The tone of the piece is set from the opening scene as a group of GI’s torment, swear and abuse a Vietnamese man as people rush past. A lone girl is knocked over and is like a lost child in all this and at this point the Engineer takes her hand and takes her into his care, for Kim the bargain is struck. From this to Dreamland where the heat and low morality of the club is depicted, the best description of the girls is well used and no love is lost between them with bitchiness and cat fighting prevalent. Gigi (Jacqui Sanchez) is the Queen, crowned Miss Saigon yet as the evening ends when the show is over she is the only girl to go home alone. By contrast when the girls sing at the wedding ceremony the sleaziness of the night is no where to be seen and the girls are genuinely sweet and charming.
Head of all these is the Engineer, brilliantly played by Jon-Jon Briones who perfectly captured the true nature of the Engineer. A slick worker, charming, deceptive, friendly, conniving and greedy yet switches between each depending of who he is speaking to. He could be described as a lovable rogue, but you would find it difficult to find much to like in this man. With this ever changing demeanour he is suspicious when John wants to speak to Kim alone, scared that she and John will leave him out of the scheme, is angry and frightened as Thuy urges the soldiers to threaten to shoot him and Kim and is gleeful as he gets closer, in his mind, to America. In ‘The American Dream’ he commands the stage, to give a tour de force performance.
Miriam Valmores-Marasigan was excellent as Kim, portraying both the vulnerability and determination of her. Watching her joy as she loses herself in her dreams as she learns Chris is back and their initial love affair to her cold determination not to be pushed into marriage by Thuy and her despair as she meets Ellen. For someone so diminutive she has a lot of stage presence and for me came into her own during the confrontational scenes particularly the ‘Coo Coo Princess’ sequence as the Engineer finds her again bringing Thuy. A little part of the performance but effective, the change in demeanour as like her fellow people kneels in respect (and fright) of the Commissar only to realise when he speaks that it is Thuy.
Steven Houghton conveys the angst of Chris well from his disillusionment of Vietnam to his love affair with Kim. He is not the most fluid of performers and though he has a pleasant voice he is not vocally strong so numbers such as Why God Why don’t necessarily have the complete impact. He does get rooted to the spot at times which makes him seem awkward.
John was played by Matthew J Perry and was excellent as the calming force, both frustrated as his inability to understand his friend’s actions as he has seen Kim and knows she will not take their decision well. He performed a powerful Bui-Doi.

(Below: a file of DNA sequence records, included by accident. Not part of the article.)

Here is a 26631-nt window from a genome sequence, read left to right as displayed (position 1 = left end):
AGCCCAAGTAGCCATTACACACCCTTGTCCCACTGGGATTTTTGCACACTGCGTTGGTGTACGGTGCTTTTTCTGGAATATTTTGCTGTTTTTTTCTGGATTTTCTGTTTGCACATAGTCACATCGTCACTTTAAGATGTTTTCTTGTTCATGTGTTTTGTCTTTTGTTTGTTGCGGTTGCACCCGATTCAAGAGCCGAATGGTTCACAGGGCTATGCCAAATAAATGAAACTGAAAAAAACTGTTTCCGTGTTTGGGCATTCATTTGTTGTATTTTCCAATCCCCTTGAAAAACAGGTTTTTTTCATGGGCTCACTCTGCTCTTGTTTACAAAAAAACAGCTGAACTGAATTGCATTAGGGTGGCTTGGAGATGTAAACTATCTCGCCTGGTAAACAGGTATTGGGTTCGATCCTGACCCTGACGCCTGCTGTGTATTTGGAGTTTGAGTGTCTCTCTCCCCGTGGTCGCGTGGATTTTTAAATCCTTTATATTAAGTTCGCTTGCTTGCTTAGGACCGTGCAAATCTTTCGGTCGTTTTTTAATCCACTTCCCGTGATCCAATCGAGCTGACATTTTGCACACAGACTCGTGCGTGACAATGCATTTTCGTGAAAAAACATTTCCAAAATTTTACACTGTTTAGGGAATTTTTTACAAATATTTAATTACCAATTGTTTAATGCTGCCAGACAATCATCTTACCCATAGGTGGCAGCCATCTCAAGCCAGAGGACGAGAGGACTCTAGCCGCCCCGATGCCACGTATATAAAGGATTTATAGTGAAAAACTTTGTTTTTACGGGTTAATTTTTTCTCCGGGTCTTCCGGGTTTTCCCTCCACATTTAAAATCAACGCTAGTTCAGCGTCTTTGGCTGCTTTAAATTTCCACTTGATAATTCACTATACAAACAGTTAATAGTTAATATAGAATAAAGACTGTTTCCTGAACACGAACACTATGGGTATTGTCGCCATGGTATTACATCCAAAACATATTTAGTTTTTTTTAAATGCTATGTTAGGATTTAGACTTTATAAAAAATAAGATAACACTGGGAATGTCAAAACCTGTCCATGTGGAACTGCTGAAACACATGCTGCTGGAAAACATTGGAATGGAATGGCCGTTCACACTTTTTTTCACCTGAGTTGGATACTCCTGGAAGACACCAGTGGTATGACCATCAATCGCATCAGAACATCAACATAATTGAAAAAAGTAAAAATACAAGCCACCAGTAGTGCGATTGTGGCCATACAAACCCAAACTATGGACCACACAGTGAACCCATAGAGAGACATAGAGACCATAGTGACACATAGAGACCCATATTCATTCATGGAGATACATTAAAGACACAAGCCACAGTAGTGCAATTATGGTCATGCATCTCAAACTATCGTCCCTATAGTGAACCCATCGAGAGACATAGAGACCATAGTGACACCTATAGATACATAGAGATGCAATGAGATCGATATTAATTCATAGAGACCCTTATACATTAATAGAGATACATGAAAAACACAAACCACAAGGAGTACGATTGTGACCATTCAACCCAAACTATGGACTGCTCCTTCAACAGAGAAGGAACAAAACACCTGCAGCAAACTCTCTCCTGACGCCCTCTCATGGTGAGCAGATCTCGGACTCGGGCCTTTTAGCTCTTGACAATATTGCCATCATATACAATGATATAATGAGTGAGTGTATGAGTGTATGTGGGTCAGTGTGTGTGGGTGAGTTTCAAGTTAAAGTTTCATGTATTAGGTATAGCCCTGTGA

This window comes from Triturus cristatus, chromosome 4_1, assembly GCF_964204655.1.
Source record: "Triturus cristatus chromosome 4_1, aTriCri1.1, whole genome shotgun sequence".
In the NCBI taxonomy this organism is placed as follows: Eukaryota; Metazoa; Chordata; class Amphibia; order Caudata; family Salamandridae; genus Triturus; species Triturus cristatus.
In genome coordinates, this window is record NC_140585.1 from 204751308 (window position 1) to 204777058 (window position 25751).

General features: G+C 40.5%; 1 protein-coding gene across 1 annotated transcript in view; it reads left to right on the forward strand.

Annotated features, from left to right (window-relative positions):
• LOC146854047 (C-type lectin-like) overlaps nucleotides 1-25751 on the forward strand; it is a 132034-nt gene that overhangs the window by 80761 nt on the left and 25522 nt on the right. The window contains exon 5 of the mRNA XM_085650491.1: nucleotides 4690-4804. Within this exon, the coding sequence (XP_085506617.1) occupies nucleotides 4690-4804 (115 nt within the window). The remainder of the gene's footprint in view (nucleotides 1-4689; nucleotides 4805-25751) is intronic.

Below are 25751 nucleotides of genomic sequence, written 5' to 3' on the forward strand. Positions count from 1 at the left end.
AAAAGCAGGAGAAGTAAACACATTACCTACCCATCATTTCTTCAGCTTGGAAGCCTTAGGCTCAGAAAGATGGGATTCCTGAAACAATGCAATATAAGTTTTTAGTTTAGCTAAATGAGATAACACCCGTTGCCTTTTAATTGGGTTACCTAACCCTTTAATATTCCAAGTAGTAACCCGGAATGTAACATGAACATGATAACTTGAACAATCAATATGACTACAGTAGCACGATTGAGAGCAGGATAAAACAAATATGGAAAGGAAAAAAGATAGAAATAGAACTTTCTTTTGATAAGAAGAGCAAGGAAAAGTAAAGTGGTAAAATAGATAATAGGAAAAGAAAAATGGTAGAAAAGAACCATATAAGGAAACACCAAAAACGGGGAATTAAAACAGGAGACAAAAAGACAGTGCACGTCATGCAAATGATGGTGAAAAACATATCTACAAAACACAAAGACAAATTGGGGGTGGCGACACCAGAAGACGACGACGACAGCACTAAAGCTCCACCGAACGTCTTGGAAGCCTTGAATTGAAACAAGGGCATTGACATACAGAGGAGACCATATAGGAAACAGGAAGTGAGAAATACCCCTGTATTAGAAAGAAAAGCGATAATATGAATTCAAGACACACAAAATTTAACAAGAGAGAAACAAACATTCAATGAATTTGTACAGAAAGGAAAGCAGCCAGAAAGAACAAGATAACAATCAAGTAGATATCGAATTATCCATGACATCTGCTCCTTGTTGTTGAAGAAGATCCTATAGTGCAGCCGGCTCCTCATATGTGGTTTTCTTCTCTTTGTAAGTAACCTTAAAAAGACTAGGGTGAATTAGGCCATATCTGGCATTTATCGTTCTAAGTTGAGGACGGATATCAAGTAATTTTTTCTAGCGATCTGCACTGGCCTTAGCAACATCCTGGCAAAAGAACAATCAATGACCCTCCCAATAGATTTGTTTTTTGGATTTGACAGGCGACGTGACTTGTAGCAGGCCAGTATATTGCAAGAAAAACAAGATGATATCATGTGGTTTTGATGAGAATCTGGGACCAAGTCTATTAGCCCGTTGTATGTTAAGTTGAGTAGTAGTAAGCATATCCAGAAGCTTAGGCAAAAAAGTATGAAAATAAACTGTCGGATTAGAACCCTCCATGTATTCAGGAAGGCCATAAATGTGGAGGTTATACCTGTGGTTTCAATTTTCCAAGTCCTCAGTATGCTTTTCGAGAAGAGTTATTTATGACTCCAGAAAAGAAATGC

Kerry Ellis is one of the best Ellens I have ever seen. She excelled in the hotel scene and the emotion she portrayed was intense and gave a very genuine empathy for her character. Her despair as she tried to think on her feet as she met Kim trying to say the right thing, imagining what it would be like to be the other way around. She has a fabulous voice and powerfully delivered an emotional ‘Now that I’ve seen her’. The scene following as distraught she demanded he tell the truth and make his choice was very tense.
Sebastian Tan’s Thuy starts as the slightly countrified boy who has seen joining the army as making him something better than others, he takes Kim hands to lead her away from the Dreamland – saving her and yet 3 years later he is the ruthless and heartless People’s Commissar forcing the gun, that Kim holds, to his own chest urging her to shoot him believing she is incapable to doing it – which at that stage she is – that is until he is about to kill Tam. He showed this change very well as the young man who commands an army but is left floundering to command this one woman.
The lead into the Fall of Saigon sequence is very effective as the warmth suddenly leaves Kim’s room, the lights flicker, curtains breeze and candles blow out as Thuy’s ghost rises above the room and enters forcing Kim to confront her memories and guilt. As Chris walks forward into her memory she starts back and then Thuy fades away into the darkness with the words ‘think of that night, where was he back then’. The Fall of Saigon is a very powerful scene, the ever moving gates shifting the focus from inside to outside the embassy. At one moment Kim and Chris are only separated by one soldier yet neither see each other and Kim is carried out as Chris is forced to stay behind. Modern technology has provided the solution to creating the helicopter as it impressively lands behind the gates and flies off over the audience’s heads. The impact of this scene for me is always heightening through the slow motion sequences as this portrays the despair of the Vietnamese very effectively.
The cartoon dream of the Engineer during the American Dream brings that lift of humour which makes the tragic conclusion ever more poignant.
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